Jim and Jane Hildebrand are on a four-month vacation to Mauritius and South Africa. Students from the Grade 9 English Class at J.M. Olds Collegiate in Twillingate pose questions to them about their experiences and the locale. Keep looking to the Pilot for future questions from students and travel highlights.
Q. Beth Burton - What is the weather like right now in Mauritius? It's snowing for the first time this season in Twillingate. (Note: This question was sent Nov. 29.)
A. Jim Hildebrand — It is hot! In Grand Gaube, Mauritius where Jane and I are staying this month, the temperature is around 29-30 degrees and at night it will go down to 24-25. Fortunately, because Mauritius is an island in the middle of the Indian Ocean there are beautiful sea breezes that make the heat bearable.
When I get up in the morning, the first thing I do (yes, before turning on the coffee pot) is to open the front and back doors of our apartment. Even at sunrise you can feel the onslaught of the day’s temperature, but with a cross draft going through the house it is actually quite comfortable. There is no air conditioning downstairs, so we rely on the breeze and a fan to keep it pleasant. Upstairs there are air conditioners in the bedrooms so it easy to adjust the temperature for a comfortable sleep.
At night time, just like home, the breezes subside. It gets hot and sticky in the house. We also have a gas stove, so at supper time if we are cooking inside, things get warm. Normally, at around 4 p.m., Jane and I will go for a swim in the pool. Although the water is warm it is still invigorating. Now that we are acclimatizing we have even found it a bit chilly. Imagine that. . .a shiver in 30 degree weather.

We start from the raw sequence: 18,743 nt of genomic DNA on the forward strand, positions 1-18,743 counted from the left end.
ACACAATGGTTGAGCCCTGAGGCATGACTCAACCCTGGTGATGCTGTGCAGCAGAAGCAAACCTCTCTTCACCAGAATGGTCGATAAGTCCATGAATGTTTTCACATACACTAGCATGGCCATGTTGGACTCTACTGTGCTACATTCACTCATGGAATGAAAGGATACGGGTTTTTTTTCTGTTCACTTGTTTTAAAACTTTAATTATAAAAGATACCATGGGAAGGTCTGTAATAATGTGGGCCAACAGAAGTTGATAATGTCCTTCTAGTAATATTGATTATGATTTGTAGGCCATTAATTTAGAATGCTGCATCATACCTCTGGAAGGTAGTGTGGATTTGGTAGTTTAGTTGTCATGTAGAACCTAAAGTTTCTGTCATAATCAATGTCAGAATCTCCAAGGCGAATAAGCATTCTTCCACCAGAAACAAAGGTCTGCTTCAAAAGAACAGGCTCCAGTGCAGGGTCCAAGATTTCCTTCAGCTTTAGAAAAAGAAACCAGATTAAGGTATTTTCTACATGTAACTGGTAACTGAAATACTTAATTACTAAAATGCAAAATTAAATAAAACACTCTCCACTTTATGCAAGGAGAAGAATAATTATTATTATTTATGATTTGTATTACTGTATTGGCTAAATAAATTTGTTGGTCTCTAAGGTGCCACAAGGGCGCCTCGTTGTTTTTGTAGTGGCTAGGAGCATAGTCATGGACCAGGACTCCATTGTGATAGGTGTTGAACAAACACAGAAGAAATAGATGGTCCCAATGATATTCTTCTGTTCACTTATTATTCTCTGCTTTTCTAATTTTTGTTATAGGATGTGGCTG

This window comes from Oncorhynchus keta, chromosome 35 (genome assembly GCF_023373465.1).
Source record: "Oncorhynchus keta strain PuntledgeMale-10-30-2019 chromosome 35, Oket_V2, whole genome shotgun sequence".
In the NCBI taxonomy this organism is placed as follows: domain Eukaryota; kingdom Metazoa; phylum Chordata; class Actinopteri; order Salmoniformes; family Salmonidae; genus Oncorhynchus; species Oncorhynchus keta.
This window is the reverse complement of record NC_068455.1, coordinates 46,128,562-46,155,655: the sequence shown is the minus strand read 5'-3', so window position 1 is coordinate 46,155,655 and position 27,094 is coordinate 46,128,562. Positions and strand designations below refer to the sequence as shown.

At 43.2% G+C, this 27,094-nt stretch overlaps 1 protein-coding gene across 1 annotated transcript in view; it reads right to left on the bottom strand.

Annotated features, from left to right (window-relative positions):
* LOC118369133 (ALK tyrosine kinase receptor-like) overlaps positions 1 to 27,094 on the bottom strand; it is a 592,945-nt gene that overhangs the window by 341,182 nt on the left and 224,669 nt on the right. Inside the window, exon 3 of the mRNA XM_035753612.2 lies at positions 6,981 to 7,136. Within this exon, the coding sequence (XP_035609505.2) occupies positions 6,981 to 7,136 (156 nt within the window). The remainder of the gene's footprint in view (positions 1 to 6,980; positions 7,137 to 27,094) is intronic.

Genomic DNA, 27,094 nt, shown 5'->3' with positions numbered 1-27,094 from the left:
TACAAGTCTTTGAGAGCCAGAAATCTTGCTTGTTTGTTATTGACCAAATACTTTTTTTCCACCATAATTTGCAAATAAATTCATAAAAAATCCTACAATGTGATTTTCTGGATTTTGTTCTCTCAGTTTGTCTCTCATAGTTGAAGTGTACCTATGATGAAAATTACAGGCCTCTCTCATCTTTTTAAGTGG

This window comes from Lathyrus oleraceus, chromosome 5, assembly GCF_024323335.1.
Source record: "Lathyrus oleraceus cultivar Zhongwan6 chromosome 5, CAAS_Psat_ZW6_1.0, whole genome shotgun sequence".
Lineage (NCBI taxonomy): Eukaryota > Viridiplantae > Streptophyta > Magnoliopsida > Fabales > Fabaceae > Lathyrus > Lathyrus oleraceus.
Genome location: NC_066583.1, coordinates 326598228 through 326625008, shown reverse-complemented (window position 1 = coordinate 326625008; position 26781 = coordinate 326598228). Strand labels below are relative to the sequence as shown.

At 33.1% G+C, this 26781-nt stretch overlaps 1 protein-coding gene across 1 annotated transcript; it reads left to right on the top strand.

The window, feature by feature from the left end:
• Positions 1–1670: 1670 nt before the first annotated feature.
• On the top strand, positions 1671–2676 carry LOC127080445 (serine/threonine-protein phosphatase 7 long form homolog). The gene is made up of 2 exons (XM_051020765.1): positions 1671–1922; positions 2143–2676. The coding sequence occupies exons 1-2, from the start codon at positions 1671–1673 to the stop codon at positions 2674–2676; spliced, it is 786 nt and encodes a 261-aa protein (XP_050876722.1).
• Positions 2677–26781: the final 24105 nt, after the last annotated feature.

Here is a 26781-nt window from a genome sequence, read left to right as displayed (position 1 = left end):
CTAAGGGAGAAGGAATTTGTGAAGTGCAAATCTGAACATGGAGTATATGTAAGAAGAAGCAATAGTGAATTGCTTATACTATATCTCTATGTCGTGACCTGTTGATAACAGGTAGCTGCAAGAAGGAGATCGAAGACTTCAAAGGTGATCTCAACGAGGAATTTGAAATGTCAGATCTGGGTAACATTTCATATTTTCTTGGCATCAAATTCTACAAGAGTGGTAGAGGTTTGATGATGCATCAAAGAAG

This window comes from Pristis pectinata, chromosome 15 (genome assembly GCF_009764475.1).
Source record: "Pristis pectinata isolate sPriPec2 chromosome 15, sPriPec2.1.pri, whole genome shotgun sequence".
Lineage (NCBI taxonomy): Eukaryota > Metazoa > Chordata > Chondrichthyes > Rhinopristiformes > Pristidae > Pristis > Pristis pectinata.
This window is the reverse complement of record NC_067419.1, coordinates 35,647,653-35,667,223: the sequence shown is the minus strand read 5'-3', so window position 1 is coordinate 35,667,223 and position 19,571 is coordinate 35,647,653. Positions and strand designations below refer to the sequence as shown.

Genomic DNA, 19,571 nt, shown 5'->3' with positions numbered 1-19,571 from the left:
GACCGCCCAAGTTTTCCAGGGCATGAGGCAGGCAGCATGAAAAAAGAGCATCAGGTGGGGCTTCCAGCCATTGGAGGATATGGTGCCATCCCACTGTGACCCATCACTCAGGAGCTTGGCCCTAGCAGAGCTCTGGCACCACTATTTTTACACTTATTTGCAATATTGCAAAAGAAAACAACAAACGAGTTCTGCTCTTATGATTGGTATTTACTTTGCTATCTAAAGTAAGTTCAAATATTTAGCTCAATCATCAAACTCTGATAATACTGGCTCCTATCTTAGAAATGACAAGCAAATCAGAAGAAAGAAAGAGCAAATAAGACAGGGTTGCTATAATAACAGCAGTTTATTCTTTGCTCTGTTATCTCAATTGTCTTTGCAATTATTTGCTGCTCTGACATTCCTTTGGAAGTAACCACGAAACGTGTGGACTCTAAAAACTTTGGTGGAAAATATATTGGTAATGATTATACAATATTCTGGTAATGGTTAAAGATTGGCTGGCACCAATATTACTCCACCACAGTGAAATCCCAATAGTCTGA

There are also plenty of beaches. We will sometimes go to the beach, sit in the shade of a tree with our e-readers and just relax in the gentle winds. I thought that swimming in the ocean would be refreshing but the water is also very warm. A gentleman said that it is around 25 degrees. I’ve had baths that weren’t that warm.
As an aside to this question, the fellow who talked about the weather with me said that in winter at 17 degrees the Mauritians won’t go to the beach because the temperature is too cold. When Jane and I visited the Pamplemousse Botanical Gardens many of the fruit trees were barren. Our guide explained that they had a very hard winter and many of the trees aren’t bearing fruit this year.
So, what is a hard winter in Mauritius? He told me that it had dipped down to 14 degrees. Time to dig out the parkas.
Just another note, remember that this is the southern hemisphere so the seasons are opposite to what we have at home. The country has two seasons: a warm humid summer extending from November to April and a relatively cool dry winter from June to September.